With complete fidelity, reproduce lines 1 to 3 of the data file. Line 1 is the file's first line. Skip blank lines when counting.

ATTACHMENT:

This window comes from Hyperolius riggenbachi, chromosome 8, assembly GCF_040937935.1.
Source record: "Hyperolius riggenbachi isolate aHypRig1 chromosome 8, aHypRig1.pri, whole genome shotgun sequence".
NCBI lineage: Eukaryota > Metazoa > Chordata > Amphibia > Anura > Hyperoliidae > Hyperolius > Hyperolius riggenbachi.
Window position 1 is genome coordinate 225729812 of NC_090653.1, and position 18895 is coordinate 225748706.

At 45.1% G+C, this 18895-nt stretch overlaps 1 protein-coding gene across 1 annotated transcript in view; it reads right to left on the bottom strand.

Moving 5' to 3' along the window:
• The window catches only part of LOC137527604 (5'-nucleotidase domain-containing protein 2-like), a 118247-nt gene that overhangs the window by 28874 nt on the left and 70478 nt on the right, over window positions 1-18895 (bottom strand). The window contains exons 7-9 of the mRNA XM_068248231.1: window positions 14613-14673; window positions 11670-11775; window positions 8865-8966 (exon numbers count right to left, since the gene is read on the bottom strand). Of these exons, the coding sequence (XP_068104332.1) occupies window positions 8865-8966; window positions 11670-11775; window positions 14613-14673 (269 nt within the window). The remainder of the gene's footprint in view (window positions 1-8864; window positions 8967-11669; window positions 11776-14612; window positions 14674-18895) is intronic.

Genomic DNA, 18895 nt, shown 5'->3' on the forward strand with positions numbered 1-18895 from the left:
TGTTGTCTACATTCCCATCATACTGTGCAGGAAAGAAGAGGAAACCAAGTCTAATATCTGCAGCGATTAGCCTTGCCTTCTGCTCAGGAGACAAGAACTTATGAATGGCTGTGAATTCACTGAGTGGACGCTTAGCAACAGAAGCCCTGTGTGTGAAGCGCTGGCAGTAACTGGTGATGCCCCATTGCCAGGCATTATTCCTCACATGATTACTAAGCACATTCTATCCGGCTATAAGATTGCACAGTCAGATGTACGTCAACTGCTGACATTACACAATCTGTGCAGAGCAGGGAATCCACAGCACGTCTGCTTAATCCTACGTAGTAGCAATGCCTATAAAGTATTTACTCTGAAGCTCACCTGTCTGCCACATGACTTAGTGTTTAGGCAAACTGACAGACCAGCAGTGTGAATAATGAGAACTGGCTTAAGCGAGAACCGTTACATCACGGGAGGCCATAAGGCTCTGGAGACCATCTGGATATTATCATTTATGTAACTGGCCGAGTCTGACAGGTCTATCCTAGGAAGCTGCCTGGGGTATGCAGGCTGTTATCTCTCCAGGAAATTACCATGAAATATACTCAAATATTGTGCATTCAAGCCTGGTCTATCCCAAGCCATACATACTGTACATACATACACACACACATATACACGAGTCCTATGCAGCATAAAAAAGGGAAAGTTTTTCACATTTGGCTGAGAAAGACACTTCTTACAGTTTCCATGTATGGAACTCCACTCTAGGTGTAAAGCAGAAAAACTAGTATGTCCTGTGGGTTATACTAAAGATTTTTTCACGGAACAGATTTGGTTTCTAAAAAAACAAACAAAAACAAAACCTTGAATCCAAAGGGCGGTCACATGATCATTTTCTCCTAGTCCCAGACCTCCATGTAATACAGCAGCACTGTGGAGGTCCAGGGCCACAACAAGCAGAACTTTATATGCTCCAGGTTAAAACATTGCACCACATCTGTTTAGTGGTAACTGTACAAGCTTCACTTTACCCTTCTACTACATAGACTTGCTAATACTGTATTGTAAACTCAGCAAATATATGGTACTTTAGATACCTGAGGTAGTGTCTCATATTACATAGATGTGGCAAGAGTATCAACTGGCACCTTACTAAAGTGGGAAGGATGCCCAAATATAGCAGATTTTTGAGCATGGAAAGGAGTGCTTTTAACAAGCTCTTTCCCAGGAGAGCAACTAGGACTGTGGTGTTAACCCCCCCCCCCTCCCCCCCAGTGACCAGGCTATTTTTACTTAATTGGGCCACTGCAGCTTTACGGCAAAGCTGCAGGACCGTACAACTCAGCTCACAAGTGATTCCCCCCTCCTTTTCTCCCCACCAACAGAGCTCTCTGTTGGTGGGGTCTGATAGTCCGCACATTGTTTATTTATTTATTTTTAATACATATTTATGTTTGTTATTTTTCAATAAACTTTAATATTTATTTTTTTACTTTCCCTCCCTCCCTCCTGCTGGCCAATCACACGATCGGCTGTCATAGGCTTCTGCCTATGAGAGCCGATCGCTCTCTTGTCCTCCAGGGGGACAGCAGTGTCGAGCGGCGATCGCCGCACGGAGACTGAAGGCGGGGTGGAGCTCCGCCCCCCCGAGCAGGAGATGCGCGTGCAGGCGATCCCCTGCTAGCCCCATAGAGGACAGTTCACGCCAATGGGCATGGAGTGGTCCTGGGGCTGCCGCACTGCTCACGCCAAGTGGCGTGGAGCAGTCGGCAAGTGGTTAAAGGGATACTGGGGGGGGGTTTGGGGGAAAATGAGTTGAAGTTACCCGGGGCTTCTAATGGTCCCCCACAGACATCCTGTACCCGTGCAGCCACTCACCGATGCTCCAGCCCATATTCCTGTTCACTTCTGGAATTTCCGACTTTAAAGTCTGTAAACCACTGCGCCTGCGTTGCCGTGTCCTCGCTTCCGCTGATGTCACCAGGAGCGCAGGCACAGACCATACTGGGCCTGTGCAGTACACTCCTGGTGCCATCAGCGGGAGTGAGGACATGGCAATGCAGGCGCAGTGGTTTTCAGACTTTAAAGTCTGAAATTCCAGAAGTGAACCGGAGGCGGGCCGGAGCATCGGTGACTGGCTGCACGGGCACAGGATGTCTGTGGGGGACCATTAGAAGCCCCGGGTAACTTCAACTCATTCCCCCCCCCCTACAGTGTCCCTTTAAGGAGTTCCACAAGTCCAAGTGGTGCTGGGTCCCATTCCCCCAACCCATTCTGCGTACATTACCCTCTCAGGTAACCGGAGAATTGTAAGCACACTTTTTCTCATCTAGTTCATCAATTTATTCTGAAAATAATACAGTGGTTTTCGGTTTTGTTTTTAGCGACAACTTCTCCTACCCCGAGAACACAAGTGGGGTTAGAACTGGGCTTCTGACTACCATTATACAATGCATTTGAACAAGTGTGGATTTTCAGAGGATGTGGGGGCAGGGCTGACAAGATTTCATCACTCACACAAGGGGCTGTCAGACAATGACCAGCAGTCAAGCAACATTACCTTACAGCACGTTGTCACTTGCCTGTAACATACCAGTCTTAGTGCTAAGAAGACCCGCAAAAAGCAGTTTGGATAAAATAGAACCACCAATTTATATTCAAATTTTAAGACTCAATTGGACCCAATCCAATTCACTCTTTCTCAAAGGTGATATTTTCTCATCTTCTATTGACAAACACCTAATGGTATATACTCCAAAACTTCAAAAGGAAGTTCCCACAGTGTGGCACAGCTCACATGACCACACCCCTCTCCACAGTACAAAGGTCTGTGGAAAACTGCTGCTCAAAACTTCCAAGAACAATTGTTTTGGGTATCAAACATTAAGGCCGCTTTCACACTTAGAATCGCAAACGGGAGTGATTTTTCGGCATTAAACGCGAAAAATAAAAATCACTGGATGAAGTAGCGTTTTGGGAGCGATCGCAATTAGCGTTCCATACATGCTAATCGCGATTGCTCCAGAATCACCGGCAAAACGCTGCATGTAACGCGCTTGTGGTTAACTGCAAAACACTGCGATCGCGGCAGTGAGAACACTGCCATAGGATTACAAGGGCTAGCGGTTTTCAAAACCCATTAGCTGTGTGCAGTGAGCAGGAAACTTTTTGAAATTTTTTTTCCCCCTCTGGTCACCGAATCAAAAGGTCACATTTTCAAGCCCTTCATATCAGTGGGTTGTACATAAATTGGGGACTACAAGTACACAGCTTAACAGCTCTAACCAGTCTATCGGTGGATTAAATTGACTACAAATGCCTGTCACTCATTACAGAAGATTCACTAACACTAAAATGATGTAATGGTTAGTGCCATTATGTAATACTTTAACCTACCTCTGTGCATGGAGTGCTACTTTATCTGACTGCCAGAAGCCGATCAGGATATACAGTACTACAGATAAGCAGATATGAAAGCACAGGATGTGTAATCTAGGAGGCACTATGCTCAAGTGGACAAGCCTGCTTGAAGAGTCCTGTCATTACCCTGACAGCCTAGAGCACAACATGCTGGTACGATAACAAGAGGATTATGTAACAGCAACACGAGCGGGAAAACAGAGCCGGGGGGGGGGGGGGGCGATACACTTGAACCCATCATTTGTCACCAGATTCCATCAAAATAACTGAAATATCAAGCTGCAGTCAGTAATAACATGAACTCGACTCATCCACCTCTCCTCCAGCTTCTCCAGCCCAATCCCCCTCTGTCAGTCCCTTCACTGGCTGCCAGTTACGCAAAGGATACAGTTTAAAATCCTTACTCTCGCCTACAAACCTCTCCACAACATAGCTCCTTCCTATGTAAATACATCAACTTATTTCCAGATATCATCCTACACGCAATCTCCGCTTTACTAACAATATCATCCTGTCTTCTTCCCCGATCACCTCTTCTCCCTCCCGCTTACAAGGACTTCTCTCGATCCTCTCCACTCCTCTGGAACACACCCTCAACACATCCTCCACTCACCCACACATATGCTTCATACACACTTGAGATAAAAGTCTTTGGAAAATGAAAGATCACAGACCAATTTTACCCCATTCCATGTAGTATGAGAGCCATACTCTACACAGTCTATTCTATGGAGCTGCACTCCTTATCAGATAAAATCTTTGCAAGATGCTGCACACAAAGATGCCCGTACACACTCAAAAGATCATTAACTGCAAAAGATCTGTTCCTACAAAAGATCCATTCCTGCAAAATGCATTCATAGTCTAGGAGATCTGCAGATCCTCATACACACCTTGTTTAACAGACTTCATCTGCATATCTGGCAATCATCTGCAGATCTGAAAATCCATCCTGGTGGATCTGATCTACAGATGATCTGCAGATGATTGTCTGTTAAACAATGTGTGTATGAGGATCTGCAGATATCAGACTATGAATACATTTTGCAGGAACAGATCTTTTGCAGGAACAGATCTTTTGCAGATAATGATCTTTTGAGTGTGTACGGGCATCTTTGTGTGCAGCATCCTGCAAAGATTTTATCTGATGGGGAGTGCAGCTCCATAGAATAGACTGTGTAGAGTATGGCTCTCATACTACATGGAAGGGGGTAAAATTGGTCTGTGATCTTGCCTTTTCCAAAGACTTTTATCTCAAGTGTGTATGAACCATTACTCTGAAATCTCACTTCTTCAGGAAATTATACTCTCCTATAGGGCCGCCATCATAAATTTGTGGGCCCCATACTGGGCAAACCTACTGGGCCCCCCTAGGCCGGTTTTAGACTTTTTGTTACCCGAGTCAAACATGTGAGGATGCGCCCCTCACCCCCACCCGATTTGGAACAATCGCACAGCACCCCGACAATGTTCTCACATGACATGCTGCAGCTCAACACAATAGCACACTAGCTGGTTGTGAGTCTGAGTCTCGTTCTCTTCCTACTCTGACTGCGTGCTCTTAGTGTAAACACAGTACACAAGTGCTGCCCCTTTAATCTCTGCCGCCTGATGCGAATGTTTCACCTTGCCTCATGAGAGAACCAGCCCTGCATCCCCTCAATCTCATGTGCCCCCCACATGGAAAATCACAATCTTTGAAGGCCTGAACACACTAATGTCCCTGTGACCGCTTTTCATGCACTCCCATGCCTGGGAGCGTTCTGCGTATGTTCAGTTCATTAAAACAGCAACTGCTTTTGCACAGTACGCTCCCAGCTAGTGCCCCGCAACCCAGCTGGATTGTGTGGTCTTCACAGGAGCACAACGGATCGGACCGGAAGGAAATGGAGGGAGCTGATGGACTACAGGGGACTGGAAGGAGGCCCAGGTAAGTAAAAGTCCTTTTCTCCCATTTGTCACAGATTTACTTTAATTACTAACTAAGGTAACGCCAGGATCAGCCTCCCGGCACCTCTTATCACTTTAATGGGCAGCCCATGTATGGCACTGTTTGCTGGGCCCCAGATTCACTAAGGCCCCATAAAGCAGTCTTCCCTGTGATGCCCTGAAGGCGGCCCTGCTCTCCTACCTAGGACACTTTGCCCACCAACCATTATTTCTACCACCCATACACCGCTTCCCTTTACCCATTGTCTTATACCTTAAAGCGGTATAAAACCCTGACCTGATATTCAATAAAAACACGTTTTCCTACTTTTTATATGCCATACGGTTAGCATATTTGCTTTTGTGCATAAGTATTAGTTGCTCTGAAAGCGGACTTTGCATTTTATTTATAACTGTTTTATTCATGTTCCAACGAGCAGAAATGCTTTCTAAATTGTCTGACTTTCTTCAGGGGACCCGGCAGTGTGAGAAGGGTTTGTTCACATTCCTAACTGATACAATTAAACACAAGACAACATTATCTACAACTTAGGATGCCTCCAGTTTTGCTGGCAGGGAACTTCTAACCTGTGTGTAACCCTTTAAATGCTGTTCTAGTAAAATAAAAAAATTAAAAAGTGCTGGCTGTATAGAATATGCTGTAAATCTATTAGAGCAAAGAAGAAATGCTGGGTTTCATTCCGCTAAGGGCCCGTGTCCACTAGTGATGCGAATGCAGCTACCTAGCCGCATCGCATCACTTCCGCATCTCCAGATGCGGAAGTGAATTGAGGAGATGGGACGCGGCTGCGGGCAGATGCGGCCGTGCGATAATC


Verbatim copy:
This window comes from Hyperolius riggenbachi, chromosome 8, assembly GCF_040937935.1.
Source record: "Hyperolius riggenbachi isolate aHypRig1 chromosome 8, aHypRig1.pri, whole genome shotgun sequence".
NCBI lineage: Eukaryota > Metazoa > Chordata > Amphibia > Anura > Hyperoliidae > Hyperolius > Hyperolius riggenbachi.